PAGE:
4/24/08 DISC: KS/NE

Radar sure looked interesting right then, with a big ball on the end of the newest hook. It's hard to believe it in a way, based off how long and linear it was and had been. But, one thing I noticed at Osborne where I let it pound me, was that it didn't have near the cold looking crap ahead of it like at Hill City. It wasn't embedded in that anymore, and it started pulling in intense inflow winds towards the north side of Osborne where an inflow notch was trying to get going.

After it passed Osborne this was the view east.


A very intense plume could be seen rocketing upward, and leaning over pretty good. This plume would fatten up, become more vertical, then have a bit of a curling RFD slot south/southwest of it.


I'll have to get more of these online and looked at, but it looked like right of the updraft, on the far right side there was a curling gust front. Then just above the ground, on the right edge, it looked like an inflow notch with an area of lower cloud base stretching se. All I know is at the time of these images, it's not far from Beloit. Whatever happened there, happened with that massive plume fattening up and cutting in and organizing. I never thought much of it at the time, just noting it was quite the impressive plume.
I was just east of Osborne trying to continue East towards Beliot, I took W 90th Dr out of Osborne and was trying to get to Rd 380, unfortunately there is a 2 mile area where the two are only linked by Mud roads, I went for it and got temporarily stuck, and got too far behind. Here are my pics of the storm East of Osborne about 8-10 Miles, just a few miles before the Tornado...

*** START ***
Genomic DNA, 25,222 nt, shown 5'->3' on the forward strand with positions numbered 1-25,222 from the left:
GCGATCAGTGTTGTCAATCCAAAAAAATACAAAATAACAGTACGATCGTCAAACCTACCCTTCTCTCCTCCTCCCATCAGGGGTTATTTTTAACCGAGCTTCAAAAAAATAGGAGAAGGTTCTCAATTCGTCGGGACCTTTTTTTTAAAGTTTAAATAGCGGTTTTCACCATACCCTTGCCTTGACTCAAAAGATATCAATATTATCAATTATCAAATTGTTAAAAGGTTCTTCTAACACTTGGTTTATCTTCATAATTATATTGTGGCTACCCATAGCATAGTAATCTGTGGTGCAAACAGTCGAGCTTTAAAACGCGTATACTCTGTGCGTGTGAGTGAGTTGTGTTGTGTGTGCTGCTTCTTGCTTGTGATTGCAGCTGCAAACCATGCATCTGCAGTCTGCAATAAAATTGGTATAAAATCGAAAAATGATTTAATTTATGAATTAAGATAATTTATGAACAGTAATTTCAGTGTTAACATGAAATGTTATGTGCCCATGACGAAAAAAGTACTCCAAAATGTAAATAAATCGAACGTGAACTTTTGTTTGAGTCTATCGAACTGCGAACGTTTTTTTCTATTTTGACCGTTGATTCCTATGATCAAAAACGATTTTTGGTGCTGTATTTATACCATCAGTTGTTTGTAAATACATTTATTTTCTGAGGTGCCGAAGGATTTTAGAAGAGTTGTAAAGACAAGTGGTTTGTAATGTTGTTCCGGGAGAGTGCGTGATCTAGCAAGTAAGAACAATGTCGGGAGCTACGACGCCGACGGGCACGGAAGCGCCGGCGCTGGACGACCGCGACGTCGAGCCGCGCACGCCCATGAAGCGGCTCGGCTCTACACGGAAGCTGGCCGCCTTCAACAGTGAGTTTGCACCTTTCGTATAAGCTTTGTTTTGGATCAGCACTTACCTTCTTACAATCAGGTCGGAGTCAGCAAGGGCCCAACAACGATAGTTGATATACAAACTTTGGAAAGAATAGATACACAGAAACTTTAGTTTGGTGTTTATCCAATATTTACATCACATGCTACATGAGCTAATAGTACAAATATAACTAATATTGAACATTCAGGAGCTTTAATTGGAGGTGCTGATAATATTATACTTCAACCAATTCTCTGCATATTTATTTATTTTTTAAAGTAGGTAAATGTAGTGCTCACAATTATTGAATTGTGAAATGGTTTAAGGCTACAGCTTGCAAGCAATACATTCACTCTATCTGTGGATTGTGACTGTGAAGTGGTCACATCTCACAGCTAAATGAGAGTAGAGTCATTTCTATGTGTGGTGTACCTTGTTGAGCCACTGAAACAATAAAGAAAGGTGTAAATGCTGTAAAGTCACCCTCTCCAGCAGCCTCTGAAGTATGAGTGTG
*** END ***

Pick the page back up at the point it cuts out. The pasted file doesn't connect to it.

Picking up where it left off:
These pictures were taken near Jefferson, Iowa, at around 8:00 PM.

In #1 and #2, you can see the "lowering" we saw. Loud claps of thunder were nereby, and the precip core (which you can see in the third shot) was close. I established that this was not "deceptive scud" but was indeed attached to the cloud base.

In shot #3, on the right hand side of the lowering, I witnessed a small bottom-of-a-ceramic-bowl shape, that cannot be shown clearly here because the rain and descending darkness interfered with the picture.

I could not visibly detect any rotation ... but then again, I wasn' THAT close. I figured in any case the thing was too elevated, and a couple of minutes after the third shot, the lowering dissipated.

Any thoughts as to what this could be?


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Nighttime tornado environment & cap on 4/24-4/25/08

Jon Davies has started a weather blog. He made a couple posts about the overnight tornado environment in north central KS last Thursday 4/24/08, and another about the capping issues that day.

[FONT=&quot]Check out: http://davieswx.blogspot.com/[/FONT]

Jon has applied for membership to Storm Track, and will add his blog to the list. Just wanted to post this now for anyone interested in more weather info about 4/24/08.

Shawna Helt
Ummm. Could I suggest that Jon Davies be approved for Stormtrack membership, post haste? :)

I had a question about the Kansas supercell we're discussing here. Ordinarily, a cell grows and sometimes takes on the (radar signature) shape of the "flying eagle" as a mature supercell. The storm that appeared SW of Atwood (and was initially moving N/NE) had a "flying eagle" signature from birth (and almost immediately split, sending the left side on the northward vector, while the remainder turned E/SE and was overrun by the storm behind it).

I'm wondering what that "flying eagle" shape, so early in the storm's development, tells us (if anything) about the localized moisture/wind field environment that the storm developed in?
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Yes - I second getting Jon in here ASAP. :)

Mike H's leaning tower of Cu shots above remind me of April 15, 2006 in NW Missouri ... seems like I've been on several storms with those stretched out towers that have produced tornadoes (that one near Lake Crystal, MN also comes to mind). The one near Maysville also had a tornado (multi vortex) that had a 15 mile track. I think it was F3 at the time.

Maysville MO 1
Maysville MO 2
Maysville MO 3